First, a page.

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How's your wife doing?
Posted: Sunday, January 29, 2023 1:55 AM
Joined: 6/13/2018
Posts: 139

We all get a version of this, and we seem to start with 'fine' in the early stages, and then maybe some of us get fatigued by the question and get snarky in our responses,

That's my history, but now I have crossed this new line, and honestly I'm a little stuck.

I hear people ask me how my wife is, and they sincerely want to know.  The only connections we have left are the ones that actually care, but things are so far off normal that I just have no idea what to tell people.

Some of you may recall that I have posted here as things progressively got harder for me to deal with, and every adjustment to a 'new normal' was followed by some new shock that required the whole denial-bewilderment-adjustment cycle.  Now, we are so far from normal society that the only people that can actually understand are *some* of you on this board.  I say some, because we are all on different parts of the curve.

The strong temptation is to just avoid the question, but that also just increases the isolation and feeling that we are alone.  Or I am alone, I guess.

Posted: Sunday, January 29, 2023 2:48 AM
Joined: 8/10/2016
Posts: 4148

When people ask me this about my mom I feel like they are trying to be kind, and I appreciate that .  There are so many different emotions I would have to express to answer that question.  I don’t feel comfortable expressing them with many people for various reasons. The answer I use is, it is challenging.  Once in awhile, depending on who it is might elaborate on one thing.  I realize they cannot understand and I’m probably better off to be quiet as I might be misunderstood.  That even holds true on here to a degree as my journey has been quite different than some on here.  Once in a while someone posts something that is similar to what I experience.  Still learn a lot here though and appreciate many of the posts.
Posted: Sunday, January 29, 2023 4:52 AM
Joined: 4/4/2018
Posts: 415

Hello Roberts.  

I seldom actually see people.  In correspondence to family and distant friends I only say "Pat continues."  It's enough, several have had first hand experience with dementia, others don't ask for more.

Posted: Sunday, January 29, 2023 9:20 AM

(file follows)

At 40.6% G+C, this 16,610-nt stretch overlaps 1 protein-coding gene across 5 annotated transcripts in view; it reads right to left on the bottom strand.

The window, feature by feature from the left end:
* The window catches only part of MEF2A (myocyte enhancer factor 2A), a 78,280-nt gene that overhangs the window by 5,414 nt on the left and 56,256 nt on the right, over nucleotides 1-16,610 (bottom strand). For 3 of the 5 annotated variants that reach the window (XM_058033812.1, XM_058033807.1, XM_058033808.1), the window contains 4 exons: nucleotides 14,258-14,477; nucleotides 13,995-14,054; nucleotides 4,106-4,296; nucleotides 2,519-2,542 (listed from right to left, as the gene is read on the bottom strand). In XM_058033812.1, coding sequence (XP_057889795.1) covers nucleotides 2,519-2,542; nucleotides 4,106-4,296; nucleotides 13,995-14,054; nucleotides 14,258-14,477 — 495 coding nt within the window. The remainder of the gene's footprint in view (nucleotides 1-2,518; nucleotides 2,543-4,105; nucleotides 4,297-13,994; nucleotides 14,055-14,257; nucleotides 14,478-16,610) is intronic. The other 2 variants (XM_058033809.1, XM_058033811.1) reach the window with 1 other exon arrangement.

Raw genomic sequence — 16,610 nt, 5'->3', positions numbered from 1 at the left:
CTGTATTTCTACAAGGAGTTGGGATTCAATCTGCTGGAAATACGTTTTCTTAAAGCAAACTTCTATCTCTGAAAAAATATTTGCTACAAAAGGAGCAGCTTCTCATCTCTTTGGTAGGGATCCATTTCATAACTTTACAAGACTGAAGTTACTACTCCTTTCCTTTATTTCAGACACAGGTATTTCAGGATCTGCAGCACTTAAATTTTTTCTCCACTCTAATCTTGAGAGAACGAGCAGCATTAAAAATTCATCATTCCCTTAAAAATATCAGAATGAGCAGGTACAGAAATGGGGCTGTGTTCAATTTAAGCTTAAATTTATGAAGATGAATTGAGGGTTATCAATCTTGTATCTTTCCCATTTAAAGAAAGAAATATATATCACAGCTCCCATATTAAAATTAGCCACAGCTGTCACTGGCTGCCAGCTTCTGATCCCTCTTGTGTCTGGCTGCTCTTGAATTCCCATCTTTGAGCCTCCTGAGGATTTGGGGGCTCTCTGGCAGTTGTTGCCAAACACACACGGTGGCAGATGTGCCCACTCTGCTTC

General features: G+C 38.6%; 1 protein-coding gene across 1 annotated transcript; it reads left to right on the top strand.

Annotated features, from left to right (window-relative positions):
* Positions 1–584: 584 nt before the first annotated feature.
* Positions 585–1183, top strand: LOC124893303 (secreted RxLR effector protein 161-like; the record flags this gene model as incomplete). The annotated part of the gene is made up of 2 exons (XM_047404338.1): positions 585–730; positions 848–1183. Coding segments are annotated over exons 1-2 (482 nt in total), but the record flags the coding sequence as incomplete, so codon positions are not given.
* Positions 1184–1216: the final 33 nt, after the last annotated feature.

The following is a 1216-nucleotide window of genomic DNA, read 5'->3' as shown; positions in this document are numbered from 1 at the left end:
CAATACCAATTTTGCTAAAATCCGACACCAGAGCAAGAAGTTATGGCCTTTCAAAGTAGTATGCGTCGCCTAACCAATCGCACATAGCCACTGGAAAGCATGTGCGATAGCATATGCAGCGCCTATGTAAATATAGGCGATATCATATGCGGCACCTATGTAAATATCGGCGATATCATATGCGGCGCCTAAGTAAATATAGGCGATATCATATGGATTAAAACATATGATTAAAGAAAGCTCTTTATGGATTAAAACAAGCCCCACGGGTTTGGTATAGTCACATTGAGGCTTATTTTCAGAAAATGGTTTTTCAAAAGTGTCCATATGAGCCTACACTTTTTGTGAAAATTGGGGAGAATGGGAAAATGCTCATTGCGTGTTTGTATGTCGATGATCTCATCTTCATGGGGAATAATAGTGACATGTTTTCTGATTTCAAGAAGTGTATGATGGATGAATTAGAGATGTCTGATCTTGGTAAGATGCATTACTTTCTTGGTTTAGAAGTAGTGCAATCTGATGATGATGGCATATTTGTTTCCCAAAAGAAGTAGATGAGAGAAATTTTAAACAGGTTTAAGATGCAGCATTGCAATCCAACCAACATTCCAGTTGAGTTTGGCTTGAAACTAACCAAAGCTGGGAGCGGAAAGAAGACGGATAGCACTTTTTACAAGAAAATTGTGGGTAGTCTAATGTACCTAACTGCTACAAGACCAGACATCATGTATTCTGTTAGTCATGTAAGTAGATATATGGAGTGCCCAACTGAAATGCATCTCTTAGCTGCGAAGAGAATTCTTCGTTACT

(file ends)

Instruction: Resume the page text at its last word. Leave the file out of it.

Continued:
Joined: 4/2/2018
Posts: 7252

When people would ask me, I'd just say she is progressing.
Just Bill
Posted: Sunday, January 29, 2023 11:43 AM
Joined: 6/22/2022
Posts: 248

My standard response is "good days and bad days, more good than bad" to end the answered question with a positive note. No one really wants a long detailed answer. It is like when someone asks "how is it going ?" My standard response is "It's just another day in paradise." I have been saying that for decades. If people really want to know how you or your wife are doing you will know and you will be aware of when they are done listening and you close with something positive.
Posted: Sunday, January 29, 2023 1:01 PM
Joined: 10/10/2021
Posts: 1210

I have finally realized that the few friends, we have left have started only asking how am I doing. The truth is I don’t know how I’m doing! My whole world is wrapped around taking care of my husband. I go nowhere nor do anything that’s not centered around him. I was kinda surprised to honestly realize this because I’ve never taken the time to think about it.  Some how I’ve lost me. Don’t know if this even makes sense.
Posted: Sunday, January 29, 2023 1:20 PM
Joined: 4/17/2018
Posts: 1239

I sometimes am just blunt, I say Alzheimers doesn't get better. Some folks continue to ask anyway. Depending if they have visited I will pass on anything that they might understand. Progression is so slow and she still knows me I think.

Joyce I get that. I was losing my identity, I have been fighting to hold on to me. That's sounds crazy I know but that's what happens when your whole reality is throw out of wack for such a long time. 

Posted: Sunday, January 29, 2023 1:44 PM
Joined: 8/10/2016
Posts: 4148

Joy it makes sense to me.
Posted: Sunday, January 29, 2023 4:08 PM
Joined: 1/30/2021
Posts: 148

I most always say, "Oh, he's doing OK but the disease is progressing".  If they want details I answer their questions.  But I agree, it's mostly kindness and maybe they don't need much of a response.  I have to bite my tongue sometimes when I am feeling upset, which is fairly often.
Posted: Sunday, January 29, 2023 5:44 PM
Joined: 1/20/2023
Posts: 5

First of all (special note to Roberts): DO NOT feel you are alone. Call one of the Alzheimers Association professional counselors; they are amazingly good (I've spoken to them twice.) Attend one of the webinars or virtual conferences (I've been to one and will log on to another next week, under the guise of "doing a Zoom call for work" so my wife doesn't melt down. And keep logging on to this site for advice and comfort. It's here in abundance!! 

To the question of "the question":